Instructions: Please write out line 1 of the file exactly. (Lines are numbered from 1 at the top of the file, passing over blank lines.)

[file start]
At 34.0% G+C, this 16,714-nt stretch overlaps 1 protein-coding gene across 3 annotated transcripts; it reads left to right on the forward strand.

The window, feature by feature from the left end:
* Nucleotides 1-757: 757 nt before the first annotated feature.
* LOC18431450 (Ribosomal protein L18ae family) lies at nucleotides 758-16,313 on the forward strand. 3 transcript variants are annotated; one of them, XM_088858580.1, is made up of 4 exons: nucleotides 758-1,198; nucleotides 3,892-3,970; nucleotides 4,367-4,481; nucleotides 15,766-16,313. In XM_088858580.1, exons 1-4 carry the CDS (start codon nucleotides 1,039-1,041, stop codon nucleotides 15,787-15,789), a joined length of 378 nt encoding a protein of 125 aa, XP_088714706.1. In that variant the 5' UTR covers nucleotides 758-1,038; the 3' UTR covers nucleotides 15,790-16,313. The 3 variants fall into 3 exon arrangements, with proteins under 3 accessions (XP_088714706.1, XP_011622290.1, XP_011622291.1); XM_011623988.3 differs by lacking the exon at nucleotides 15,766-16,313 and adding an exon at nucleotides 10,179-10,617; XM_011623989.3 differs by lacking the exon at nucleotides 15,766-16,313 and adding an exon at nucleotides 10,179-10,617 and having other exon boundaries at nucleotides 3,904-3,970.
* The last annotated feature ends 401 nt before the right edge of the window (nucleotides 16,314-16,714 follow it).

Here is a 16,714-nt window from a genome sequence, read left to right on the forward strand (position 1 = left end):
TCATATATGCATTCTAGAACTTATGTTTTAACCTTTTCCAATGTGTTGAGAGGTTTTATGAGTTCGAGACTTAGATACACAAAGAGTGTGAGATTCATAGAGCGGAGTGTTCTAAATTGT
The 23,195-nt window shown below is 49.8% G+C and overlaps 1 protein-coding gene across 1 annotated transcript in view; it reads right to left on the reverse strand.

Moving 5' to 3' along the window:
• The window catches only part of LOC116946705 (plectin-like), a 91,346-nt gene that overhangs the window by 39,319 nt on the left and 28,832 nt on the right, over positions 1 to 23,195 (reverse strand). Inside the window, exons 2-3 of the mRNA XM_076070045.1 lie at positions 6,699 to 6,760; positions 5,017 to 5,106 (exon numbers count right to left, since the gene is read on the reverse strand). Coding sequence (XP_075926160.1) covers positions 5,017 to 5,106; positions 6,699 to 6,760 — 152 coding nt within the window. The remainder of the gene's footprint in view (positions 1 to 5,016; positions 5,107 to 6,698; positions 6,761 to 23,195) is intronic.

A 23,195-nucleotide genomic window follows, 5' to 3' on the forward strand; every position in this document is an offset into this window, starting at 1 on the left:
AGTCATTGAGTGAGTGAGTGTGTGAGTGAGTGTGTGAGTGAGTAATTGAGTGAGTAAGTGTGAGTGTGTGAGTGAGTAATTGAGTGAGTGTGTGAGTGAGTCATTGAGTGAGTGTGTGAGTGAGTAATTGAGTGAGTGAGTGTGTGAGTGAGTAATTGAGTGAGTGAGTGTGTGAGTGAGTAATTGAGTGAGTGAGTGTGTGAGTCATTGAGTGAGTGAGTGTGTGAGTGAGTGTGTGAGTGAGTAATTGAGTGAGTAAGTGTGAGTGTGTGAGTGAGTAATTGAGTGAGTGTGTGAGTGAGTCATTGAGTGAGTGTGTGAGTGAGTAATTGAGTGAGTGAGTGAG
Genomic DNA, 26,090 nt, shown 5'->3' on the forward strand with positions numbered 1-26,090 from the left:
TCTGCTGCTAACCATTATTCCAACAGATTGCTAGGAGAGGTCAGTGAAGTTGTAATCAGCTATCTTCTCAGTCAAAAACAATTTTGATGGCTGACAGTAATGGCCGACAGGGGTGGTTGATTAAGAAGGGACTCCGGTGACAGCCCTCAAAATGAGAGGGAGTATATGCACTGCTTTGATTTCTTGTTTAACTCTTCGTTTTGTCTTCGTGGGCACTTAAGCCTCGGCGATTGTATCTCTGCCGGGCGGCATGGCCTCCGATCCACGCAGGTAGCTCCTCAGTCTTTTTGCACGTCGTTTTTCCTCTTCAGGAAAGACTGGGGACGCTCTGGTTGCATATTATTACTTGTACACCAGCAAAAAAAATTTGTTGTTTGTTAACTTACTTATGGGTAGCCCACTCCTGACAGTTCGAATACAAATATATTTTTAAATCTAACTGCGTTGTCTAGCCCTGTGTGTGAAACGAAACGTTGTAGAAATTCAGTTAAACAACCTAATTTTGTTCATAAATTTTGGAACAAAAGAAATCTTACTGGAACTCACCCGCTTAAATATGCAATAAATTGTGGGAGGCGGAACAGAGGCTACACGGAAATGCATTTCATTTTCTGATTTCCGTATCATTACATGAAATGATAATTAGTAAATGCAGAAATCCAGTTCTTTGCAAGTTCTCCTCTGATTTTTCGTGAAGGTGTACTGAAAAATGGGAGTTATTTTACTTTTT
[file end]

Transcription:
At 34.0% G+C, this 16,714-nt stretch overlaps 1 protein-coding gene across 3 annotated transcripts; it reads left to right on the forward strand.